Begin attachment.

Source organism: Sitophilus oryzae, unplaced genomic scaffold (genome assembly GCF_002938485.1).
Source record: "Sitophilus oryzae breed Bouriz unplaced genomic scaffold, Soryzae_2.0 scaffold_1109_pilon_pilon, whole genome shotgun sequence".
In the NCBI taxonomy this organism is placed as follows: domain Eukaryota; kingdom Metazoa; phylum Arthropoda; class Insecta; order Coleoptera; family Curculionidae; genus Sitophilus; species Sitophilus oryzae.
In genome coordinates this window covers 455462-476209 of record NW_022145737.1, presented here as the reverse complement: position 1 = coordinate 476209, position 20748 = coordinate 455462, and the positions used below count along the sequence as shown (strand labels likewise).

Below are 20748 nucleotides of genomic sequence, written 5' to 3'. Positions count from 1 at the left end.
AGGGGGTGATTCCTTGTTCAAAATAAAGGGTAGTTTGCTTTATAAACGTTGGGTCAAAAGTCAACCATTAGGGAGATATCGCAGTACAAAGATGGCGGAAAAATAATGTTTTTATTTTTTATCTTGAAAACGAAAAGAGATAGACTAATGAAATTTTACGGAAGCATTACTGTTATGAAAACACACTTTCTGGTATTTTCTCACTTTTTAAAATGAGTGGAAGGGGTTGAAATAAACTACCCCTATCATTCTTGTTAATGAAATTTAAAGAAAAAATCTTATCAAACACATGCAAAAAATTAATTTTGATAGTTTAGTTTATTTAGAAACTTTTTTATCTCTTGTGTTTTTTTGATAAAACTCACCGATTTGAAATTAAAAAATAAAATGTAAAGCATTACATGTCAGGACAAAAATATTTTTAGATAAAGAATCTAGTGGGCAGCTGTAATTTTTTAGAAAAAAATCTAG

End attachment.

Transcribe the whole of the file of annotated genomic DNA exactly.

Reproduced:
Source organism: Sitophilus oryzae, unplaced genomic scaffold (genome assembly GCF_002938485.1).
Source record: "Sitophilus oryzae breed Bouriz unplaced genomic scaffold, Soryzae_2.0 scaffold_1109_pilon_pilon, whole genome shotgun sequence".
In the NCBI taxonomy this organism is placed as follows: domain Eukaryota; kingdom Metazoa; phylum Arthropoda; class Insecta; order Coleoptera; family Curculionidae; genus Sitophilus; species Sitophilus oryzae.
In genome coordinates this window covers 455462-476209 of record NW_022145737.1, presented here as the reverse complement: position 1 = coordinate 476209, position 20748 = coordinate 455462, and the positions used below count along the sequence as shown (strand labels likewise).

Below are 20748 nucleotides of genomic sequence, written 5' to 3'. Positions count from 1 at the left end.
AGGGGGTGATTCCTTGTTCAAAATAAAGGGTAGTTTGCTTTATAAACGTTGGGTCAAAAGTCAACCATTAGGGAGATATCGCAGTACAAAGATGGCGGAAAAATAATGTTTTTATTTTTTATCTTGAAAACGAAAAGAGATAGACTAATGAAATTTTACGGAAGCATTACTGTTATGAAAACACACTTTCTGGTATTTTCTCACTTTTTAAAATGAGTGGAAGGGGTTGAAATAAACTACCCCTATCATTCTTGTTAATGAAATTTAAAGAAAAAATCTTATCAAACACATGCAAAAAATTAATTTTGATAGTTTAGTTTATTTAGAAACTTTTTTATCTCTTGTGTTTTTTTGATAAAACTCACCGATTTGAAATTAAAAAATAAAATGTAAAGCATTACATGTCAGGACAAAAATATTTTTAGATAAAGAATCTAGTGGGCAGCTGTAATTTTTTAGAAAAAAATCTAG